The imposition of exemplary damages by the High Court is a robust move with regard to the protection of the rights of the intellectual property owners. This judgment sets a precedent and should act as a deterrent to those parties who callously adopt the trademark of other parties in order to ride on their goodwill and to amass unfair revenues.
This judgment was referred to, in the case of Shalina Laboratories Pvt. Ltd. and Anr. v. Twin Impex and Anr2 ("Shalina v. Twin Impex"), which was also filed before the High Court against a different habitual trademark infringer. In this case, Shalina Laboratories Pvt. Ltd ("Shalina"), a pharmaceutical company, had lodged a complaint against Twin Impex and Another ("Twin Impex") for having copied substantial features of their trademarks and also for infringement of copyright and passing off in respect of their pharmaceutical products.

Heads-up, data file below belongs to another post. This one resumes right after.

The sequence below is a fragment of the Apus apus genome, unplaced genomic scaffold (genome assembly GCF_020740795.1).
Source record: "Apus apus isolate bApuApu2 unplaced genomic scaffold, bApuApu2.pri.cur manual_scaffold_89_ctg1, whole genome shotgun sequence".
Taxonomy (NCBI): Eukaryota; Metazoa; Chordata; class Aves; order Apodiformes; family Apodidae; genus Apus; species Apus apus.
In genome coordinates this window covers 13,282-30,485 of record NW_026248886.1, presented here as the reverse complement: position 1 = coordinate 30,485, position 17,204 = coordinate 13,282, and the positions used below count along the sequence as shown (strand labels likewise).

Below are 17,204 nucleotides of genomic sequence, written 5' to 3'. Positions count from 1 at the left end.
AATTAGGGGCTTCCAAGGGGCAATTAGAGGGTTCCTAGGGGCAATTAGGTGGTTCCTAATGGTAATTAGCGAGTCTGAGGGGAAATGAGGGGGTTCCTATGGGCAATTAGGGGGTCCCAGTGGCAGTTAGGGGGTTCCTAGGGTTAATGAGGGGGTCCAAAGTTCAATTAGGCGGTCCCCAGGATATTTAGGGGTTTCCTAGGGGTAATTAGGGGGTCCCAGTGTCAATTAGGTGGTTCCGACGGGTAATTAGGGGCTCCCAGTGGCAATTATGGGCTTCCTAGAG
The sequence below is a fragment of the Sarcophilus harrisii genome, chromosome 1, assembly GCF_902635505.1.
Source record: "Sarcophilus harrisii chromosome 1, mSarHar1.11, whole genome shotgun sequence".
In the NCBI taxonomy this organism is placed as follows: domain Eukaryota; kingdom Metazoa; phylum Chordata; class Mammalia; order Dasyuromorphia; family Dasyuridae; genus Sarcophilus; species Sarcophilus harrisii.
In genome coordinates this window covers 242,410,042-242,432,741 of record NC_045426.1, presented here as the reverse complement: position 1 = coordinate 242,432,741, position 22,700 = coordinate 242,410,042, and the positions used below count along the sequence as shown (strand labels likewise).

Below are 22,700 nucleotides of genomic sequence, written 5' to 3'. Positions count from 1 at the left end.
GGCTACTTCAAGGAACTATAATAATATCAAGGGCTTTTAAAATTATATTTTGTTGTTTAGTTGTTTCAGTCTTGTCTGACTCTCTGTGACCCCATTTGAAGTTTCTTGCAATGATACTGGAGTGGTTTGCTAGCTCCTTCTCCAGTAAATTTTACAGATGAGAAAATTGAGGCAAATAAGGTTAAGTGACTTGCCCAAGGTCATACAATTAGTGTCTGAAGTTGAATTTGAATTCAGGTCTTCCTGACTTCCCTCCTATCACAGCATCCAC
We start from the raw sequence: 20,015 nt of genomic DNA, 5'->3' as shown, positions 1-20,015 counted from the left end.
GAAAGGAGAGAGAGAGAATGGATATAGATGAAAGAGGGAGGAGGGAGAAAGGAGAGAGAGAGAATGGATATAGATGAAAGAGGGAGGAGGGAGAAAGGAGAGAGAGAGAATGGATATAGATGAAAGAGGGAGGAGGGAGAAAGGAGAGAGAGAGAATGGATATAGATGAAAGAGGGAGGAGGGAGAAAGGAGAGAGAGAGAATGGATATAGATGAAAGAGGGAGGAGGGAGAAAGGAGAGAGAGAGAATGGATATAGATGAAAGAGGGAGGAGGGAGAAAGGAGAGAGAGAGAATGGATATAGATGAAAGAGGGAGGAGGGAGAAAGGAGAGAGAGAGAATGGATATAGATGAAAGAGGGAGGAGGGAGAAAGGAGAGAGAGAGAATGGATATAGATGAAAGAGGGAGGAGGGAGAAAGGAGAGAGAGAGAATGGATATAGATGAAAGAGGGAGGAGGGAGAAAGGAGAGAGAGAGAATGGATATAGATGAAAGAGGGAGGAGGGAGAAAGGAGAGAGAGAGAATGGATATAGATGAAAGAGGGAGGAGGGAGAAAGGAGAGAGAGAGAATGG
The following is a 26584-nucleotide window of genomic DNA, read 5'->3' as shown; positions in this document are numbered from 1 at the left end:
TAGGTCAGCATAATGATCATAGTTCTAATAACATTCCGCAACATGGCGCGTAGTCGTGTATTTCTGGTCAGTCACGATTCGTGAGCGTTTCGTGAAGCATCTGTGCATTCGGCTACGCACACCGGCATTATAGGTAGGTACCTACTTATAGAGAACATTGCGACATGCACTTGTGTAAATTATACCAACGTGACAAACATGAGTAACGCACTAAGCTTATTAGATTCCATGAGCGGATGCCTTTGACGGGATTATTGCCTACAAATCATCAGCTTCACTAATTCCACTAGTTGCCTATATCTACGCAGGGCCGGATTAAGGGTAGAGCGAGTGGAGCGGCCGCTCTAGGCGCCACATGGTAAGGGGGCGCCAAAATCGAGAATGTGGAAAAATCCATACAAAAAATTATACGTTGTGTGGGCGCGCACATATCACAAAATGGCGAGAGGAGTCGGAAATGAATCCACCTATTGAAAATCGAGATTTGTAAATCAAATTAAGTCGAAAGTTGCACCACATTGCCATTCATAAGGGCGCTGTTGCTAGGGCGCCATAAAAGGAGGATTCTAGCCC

It was noted that Twin Impex had in fact replicated all the features of Shalina's trademarks and labels. The High Court concluded that the adoption of the word mark, art work, colour scheme, font style, manner of writing and trade dress of Shalina's marks by Twin Impex in relation to their products was fraudulent. The High Court also observed that: "this court cannot feign ignorance of the consequences of the Defendants' infringing activities upon the members of the public that consume their product".
Considering the consequences of the infringement by Twin Impex in Shalina v. Twin Impex, the High Court directed Twin Impex to pay INR 1. 5 crores (just over USD 200,000) as exemplary damages, to Shalina. It is interesting to note that the presiding judge in both the cases was Hon'ble Justice Kathawalla which explains the similarities in ratio decidendi and the quantum of damages.
Generally, these cases demonstate that the courts in India are considering the severe impact of dishonest adoption of trademarks in relation to public health in particular and the safety of consumers by way of imposing high costs, and in particular, exemplary damages, in order to curb such malpractices.
These judgments indeed will serve as a reminder to pharmaceutical companies to refrain from using infringing names and marks and sell spurious products under the same.
1. COMIP (L) No. 1063 Of 2018
2. COMIP (L) NO. 1143 OF 2018